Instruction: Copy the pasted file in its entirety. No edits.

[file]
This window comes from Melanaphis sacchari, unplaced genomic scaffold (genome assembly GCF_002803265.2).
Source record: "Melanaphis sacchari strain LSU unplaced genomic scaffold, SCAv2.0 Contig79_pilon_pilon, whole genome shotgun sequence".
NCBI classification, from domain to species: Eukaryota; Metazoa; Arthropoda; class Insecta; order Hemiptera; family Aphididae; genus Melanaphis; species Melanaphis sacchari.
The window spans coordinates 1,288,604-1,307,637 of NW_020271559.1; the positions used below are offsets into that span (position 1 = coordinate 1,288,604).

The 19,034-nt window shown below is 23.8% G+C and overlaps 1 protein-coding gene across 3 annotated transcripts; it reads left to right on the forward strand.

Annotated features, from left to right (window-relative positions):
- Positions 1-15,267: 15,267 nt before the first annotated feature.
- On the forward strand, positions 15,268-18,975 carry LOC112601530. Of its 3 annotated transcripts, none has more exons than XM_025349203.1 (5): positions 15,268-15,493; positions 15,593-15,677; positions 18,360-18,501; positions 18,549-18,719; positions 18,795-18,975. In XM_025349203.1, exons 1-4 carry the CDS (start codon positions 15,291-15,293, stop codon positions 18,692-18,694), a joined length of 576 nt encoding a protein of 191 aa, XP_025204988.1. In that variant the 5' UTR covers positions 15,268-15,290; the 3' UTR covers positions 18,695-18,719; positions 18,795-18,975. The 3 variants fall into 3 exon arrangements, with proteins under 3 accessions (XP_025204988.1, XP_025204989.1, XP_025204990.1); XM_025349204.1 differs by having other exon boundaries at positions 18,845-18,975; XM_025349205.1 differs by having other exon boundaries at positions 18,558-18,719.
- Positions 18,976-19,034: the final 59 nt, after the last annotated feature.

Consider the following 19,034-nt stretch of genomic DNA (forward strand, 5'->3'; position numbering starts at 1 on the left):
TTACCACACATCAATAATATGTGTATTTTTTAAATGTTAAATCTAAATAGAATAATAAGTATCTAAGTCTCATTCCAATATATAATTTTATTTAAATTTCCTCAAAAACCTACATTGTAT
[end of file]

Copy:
This window comes from Melanaphis sacchari, unplaced genomic scaffold (genome assembly GCF_002803265.2).
Source record: "Melanaphis sacchari strain LSU unplaced genomic scaffold, SCAv2.0 Contig79_pilon_pilon, whole genome shotgun sequence".
NCBI classification, from domain to species: Eukaryota; Metazoa; Arthropoda; class Insecta; order Hemiptera; family Aphididae; genus Melanaphis; species Melanaphis sacchari.
The window spans coordinates 1,288,604-1,307,637 of NW_020271559.1; the positions used below are offsets into that span (position 1 = coordinate 1,288,604).

The 19,034-nt window shown below is 23.8% G+C and overlaps 1 protein-coding gene across 3 annotated transcripts; it reads left to right on the forward strand.

Annotated features, from left to right (window-relative positions):
- Positions 1-15,267: 15,267 nt before the first annotated feature.
- On the forward strand, positions 15,268-18,975 carry LOC112601530. Of its 3 annotated transcripts, none has more exons than XM_025349203.1 (5): positions 15,268-15,493; positions 15,593-15,677; positions 18,360-18,501; positions 18,549-18,719; positions 18,795-18,975. In XM_025349203.1, exons 1-4 carry the CDS (start codon positions 15,291-15,293, stop codon positions 18,692-18,694), a joined length of 576 nt encoding a protein of 191 aa, XP_025204988.1. In that variant the 5' UTR covers positions 15,268-15,290; the 3' UTR covers positions 18,695-18,719; positions 18,795-18,975. The 3 variants fall into 3 exon arrangements, with proteins under 3 accessions (XP_025204988.1, XP_025204989.1, XP_025204990.1); XM_025349204.1 differs by having other exon boundaries at positions 18,845-18,975; XM_025349205.1 differs by having other exon boundaries at positions 18,558-18,719.
- Positions 18,976-19,034: the final 59 nt, after the last annotated feature.

Consider the following 19,034-nt stretch of genomic DNA (forward strand, 5'->3'; position numbering starts at 1 on the left):
TTACCACACATCAATAATATGTGTATTTTTTAAATGTTAAATCTAAATAGAATAATAAGTATCTAAGTCTCATTCCAATATATAATTTTATTTAAATTTCCTCAAAAACCTACATTGTAT